It also improved his sleep habits. According to his sleep monitor, Bill was receiving less than 30% of quality slumber before starting a meditation practice. Within a couple of weeks of transcendental meditation, it was up to 80%.
Bill also notes how body aches, likely tied to his nightly restlessness, vanished. He realized that the benefit behind meditation was much more than mental—it was physical too. With regular restorative sleep, his body could truly go into repair mode.
Meditation improved his leadership abilities as well. It boosted his focus, performance and presence. No longer was his mind constantly bouncing among the endless thoughts of a business owner. Instead, he could concentrate on the current task at hand rather than what just happened or what’s coming next.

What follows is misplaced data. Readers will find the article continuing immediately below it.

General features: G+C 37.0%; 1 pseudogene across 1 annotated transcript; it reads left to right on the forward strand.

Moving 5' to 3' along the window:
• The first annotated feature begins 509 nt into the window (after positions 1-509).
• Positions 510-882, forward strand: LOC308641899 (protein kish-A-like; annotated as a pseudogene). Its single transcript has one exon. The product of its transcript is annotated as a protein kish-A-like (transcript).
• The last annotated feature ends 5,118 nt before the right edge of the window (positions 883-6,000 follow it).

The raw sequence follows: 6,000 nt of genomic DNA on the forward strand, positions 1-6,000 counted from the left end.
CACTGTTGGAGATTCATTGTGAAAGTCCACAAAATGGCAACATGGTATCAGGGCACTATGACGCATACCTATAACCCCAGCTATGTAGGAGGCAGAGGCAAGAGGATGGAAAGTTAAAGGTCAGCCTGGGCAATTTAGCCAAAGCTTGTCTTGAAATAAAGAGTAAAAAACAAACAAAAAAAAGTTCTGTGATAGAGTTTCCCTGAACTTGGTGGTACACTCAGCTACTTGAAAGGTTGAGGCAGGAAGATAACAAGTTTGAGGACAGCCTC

It’s all about the present.
Now, Bill dedicates twenty minutes every morning and evening to his meditation practice. If he ever does miss his daily practice, he says, “I don’t really feel a big difference in one day. But by missing a couple of days, I feel my mind start racing again.
Then I’m like, ‘Oh yeah. I got to get back to meditating.’”
Want to hear my entire conversation with Bill Flagg? You’ll learn more about his path to business success, his passion for transcendental meditation, how his three young daughters are already practicing mindfulness and so much more. Listen to the entire conversation on my donothing podcast.
Connect with me on Twitter and LinkedIn and keep up with my company imageOne here. Learn about my mission to show business leaders how mindfulness can transform you and your business in my book donothing. Visit www.donothingbook.com for more information.
June 10, 2019 at 08:04AM
Forbes – Entrepreneurs